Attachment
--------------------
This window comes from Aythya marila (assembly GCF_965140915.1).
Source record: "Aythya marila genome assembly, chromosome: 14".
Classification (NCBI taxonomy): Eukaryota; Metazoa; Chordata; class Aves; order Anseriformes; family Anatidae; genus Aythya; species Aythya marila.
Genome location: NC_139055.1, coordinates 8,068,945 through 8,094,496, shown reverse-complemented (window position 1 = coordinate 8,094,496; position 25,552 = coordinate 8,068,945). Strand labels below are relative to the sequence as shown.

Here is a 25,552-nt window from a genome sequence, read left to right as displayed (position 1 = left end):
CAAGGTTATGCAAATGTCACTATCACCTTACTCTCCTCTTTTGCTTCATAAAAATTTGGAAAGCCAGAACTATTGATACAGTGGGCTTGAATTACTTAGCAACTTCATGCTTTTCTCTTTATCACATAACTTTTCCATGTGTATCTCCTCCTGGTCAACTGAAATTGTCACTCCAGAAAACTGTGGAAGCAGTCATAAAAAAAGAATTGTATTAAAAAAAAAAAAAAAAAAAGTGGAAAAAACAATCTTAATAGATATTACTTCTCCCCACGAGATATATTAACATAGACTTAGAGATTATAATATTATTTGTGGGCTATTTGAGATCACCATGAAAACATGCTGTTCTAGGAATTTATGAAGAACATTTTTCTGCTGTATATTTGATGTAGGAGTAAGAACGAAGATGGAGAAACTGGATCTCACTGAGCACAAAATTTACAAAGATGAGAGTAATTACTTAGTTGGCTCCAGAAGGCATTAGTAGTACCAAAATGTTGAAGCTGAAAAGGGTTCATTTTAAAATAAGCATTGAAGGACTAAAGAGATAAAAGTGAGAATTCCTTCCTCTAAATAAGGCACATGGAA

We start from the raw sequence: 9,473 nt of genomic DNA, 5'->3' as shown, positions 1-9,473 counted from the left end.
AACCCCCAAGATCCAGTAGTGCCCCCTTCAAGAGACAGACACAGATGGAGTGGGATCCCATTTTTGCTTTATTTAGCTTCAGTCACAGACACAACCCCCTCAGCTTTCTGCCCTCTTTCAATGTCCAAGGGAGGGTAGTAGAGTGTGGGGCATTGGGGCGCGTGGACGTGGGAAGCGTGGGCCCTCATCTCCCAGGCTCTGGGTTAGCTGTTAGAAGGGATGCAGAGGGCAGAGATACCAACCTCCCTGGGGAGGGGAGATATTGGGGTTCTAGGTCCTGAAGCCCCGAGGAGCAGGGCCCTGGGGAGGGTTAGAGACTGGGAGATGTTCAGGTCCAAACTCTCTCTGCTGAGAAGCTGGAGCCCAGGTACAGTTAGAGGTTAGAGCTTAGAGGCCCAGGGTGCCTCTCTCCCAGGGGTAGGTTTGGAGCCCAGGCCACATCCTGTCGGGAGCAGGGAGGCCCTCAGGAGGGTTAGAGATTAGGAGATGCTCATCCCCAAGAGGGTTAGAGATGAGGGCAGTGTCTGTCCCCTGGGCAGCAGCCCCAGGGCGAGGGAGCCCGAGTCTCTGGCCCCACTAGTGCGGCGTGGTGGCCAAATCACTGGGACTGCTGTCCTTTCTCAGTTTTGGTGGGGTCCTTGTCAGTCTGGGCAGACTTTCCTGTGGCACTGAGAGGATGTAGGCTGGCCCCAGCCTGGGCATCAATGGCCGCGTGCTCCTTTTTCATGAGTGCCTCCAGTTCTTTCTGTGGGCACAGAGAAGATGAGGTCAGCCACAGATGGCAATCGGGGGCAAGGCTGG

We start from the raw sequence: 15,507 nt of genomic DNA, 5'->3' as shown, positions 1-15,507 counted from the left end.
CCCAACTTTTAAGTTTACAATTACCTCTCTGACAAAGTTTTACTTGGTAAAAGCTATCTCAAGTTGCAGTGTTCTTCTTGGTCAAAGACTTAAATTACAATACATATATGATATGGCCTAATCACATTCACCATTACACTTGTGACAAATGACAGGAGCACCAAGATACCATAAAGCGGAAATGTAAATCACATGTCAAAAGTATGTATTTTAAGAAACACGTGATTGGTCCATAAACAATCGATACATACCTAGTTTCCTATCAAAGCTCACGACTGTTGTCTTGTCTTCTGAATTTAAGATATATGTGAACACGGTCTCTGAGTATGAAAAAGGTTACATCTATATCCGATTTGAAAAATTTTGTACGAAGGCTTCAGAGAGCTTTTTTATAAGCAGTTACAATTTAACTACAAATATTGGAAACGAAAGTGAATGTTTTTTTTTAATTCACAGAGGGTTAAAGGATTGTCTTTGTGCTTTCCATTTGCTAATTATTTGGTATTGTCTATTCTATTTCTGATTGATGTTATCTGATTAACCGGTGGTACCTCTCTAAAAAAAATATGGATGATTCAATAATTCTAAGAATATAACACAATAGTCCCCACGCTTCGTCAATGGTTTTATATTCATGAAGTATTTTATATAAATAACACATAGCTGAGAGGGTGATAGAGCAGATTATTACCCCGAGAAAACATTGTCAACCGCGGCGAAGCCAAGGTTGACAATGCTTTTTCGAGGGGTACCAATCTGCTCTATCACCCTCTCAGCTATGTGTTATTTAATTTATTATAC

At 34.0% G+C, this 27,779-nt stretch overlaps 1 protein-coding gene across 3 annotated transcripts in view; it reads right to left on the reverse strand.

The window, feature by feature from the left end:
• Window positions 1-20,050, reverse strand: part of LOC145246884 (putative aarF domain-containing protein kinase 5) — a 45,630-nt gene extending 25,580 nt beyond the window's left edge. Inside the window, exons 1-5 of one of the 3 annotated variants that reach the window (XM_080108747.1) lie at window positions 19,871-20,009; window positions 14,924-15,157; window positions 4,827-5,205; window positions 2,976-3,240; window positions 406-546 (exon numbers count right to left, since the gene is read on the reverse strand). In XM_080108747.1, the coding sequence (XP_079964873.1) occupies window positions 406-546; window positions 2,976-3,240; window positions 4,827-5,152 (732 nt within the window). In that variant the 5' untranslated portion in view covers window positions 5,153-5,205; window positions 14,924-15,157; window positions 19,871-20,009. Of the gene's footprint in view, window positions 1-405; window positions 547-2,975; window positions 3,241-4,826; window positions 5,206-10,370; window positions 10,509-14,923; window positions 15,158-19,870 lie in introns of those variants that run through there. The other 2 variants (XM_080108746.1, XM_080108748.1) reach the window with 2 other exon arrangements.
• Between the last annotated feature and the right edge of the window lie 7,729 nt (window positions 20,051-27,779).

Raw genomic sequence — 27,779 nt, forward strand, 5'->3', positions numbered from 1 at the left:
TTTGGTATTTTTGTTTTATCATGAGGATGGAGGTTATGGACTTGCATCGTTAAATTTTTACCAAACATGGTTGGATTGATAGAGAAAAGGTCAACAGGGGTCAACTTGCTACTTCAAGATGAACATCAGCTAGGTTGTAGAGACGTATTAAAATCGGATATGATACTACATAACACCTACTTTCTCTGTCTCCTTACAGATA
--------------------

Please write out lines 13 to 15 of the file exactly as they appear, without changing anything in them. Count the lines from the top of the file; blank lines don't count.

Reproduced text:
• Window positions 1-20,050, reverse strand: part of LOC145246884 (putative aarF domain-containing protein kinase 5) — a 45,630-nt gene extending 25,580 nt beyond the window's left edge. Inside the window, exons 1-5 of one of the 3 annotated variants that reach the window (XM_080108747.1) lie at window positions 19,871-20,009; window positions 14,924-15,157; window positions 4,827-5,205; window positions 2,976-3,240; window positions 406-546 (exon numbers count right to left, since the gene is read on the reverse strand). In XM_080108747.1, the coding sequence (XP_079964873.1) occupies window positions 406-546; window positions 2,976-3,240; window positions 4,827-5,152 (732 nt within the window). In that variant the 5' untranslated portion in view covers window positions 5,153-5,205; window positions 14,924-15,157; window positions 19,871-20,009. Of the gene's footprint in view, window positions 1-405; window positions 547-2,975; window positions 3,241-4,826; window positions 5,206-10,370; window positions 10,509-14,923; window positions 15,158-19,870 lie in introns of those variants that run through there. The other 2 variants (XM_080108746.1, XM_080108748.1) reach the window with 2 other exon arrangements.
• Between the last annotated feature and the right edge of the window lie 7,729 nt (window positions 20,051-27,779).

Raw genomic sequence — 27,779 nt, forward strand, 5'->3', positions numbered from 1 at the left: